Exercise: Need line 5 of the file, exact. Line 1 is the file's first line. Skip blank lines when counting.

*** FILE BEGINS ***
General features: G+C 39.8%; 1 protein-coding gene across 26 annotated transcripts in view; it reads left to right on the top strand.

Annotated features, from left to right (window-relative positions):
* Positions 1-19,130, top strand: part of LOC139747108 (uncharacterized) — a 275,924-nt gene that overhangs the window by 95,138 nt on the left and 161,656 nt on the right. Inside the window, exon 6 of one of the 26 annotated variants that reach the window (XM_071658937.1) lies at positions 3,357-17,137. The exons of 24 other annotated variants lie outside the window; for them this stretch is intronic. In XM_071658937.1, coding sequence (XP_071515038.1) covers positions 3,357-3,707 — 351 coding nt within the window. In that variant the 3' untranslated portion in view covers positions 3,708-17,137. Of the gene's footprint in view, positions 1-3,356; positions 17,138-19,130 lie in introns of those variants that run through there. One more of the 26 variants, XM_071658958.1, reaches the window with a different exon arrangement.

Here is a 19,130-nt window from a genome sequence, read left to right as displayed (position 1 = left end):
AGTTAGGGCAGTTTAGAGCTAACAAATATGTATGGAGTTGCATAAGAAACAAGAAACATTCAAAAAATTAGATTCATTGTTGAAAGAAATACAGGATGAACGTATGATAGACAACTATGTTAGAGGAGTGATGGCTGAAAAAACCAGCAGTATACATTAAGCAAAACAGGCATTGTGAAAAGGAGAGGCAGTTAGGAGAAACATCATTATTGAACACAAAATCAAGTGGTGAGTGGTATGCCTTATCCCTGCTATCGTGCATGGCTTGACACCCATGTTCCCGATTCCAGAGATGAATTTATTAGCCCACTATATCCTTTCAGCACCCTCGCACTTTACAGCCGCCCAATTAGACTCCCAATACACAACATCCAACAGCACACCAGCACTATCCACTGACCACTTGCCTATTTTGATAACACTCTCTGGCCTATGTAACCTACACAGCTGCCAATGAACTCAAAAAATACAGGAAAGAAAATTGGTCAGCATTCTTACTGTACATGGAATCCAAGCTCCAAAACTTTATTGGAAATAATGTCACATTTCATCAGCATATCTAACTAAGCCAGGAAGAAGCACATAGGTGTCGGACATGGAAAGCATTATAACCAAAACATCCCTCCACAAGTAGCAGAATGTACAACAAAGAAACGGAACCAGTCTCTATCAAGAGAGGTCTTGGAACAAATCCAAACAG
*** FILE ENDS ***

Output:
AGTTAGGGCAGTTTAGAGCTAACAAATATGTATGGAGTTGCATAAGAAACAAGAAACATTCAAAAAATTAGATTCATTGTTGAAAGAAATACAGGATGAACGTATGATAGACAACTATGTTAGAGGAGTGATGGCTGAAAAAACCAGCAGTATACATTAAGCAAAACAGGCATTGTGAAAAGGAGAGGCAGTTAGGAGAAACATCATTATTGAACACAAAATCAAGTGGTGAGTGGTATGCCTTATCCCTGCTATCGTGCATGGCTTGACACCCATGTTCCCGATTCCAGAGATGAATTTATTAGCCCACTATATCCTTTCAGCACCCTCGCACTTTACAGCCGCCCAATTAGACTCCCAATACACAACATCCAACAGCACACCAGCACTATCCACTGACCACTTGCCTATTTTGATAACACTCTCTGGCCTATGTAACCTACACAGCTGCCAATGAACTCAAAAAATACAGGAAAGAAAATTGGTCAGCATTCTTACTGTACATGGAATCCAAGCTCCAAAACTTTATTGGAAATAATGTCACATTTCATCAGCATATCTAACTAAGCCAGGAAGAAGCACATAGGTGTCGGACATGGAAAGCATTATAACCAAAACATCCCTCCACAAGTAGCAGAATGTACAACAAAGAAACGGAACCAGTCTCTATCAAGAGAGGTCTTGGAACAAATCCAAACAG